5. The move to remote working. Meanwhile, a story in itself was workers the world over adapting to a new reality with very little warning. The significant technical heft and mind shift needed for corporate success here led to opportunities for those who felt they had managed this sea-change well – such as investment bank Goldman Sachs, which explained what it had learnt from its pivot to remote, and American multinational General Electric’s Q&A exploring this new normal – to share their insights. Remote working, and a parallel acceleration of existing trends such as video conferencing, was also an area where platforms themselves became the story. This was most obvious in the stratospheric rise of Zoom, which saw the number of daily users rise from 10m in December to over 200m in April. Forced to scale fast, the company made some missteps, mostly around privacy, but it seems likely that Zooming will be a business norm for the foreseeable future.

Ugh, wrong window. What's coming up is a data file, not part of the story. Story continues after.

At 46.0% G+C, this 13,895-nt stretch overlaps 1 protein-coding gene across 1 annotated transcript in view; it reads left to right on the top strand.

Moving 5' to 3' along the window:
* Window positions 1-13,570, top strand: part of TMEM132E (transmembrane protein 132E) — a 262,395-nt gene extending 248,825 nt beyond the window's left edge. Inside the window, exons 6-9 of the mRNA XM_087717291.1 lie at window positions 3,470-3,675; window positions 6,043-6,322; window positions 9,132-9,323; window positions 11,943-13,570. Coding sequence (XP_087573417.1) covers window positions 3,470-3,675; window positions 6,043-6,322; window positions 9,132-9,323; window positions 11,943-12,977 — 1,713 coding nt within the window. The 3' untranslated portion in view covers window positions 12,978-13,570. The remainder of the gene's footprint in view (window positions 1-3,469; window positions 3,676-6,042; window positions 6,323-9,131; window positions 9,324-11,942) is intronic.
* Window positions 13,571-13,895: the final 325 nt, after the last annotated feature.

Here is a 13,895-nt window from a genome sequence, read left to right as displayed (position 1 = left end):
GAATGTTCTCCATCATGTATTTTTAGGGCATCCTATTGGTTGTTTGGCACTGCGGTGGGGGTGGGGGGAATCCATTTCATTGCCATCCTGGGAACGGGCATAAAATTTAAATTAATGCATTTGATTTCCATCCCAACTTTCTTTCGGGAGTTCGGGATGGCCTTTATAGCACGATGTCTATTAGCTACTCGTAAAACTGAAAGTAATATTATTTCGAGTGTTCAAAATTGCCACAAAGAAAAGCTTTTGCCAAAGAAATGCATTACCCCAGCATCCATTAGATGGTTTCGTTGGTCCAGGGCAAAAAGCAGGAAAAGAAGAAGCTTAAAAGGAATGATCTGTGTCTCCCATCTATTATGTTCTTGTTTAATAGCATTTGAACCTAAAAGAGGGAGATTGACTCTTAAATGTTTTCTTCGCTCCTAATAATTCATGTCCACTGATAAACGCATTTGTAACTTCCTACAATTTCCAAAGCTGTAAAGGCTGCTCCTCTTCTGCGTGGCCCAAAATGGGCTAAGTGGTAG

6. Tech trends redefining business. In the same vein, brands have been forced to get creative in how they could amplify their view and new products without glossy, in-person launches and associated coverage. Footwear manufacturer Asics, for example, turned a physical launch for three new trainer models into a virtual reality (VR) one, sending VR headsets to journalists in 19 countries which featured an innovation lab and games exploring each shoe’s features. Meanwhile consumer goods giant P&G turned to the TikTok social media platform to try and get the message across about social distancing, generating billions of views. Other more structural companies, such as IBM, noticed and explained the opportunity to influence the world around them in this area, by helping clients drive change and transform. Like future gazing, innovating for success – and telling the world as you do so – is another theme that will continue to unfurl, and is likely to be a staple of more forward-looking company communications strategies for some time yet.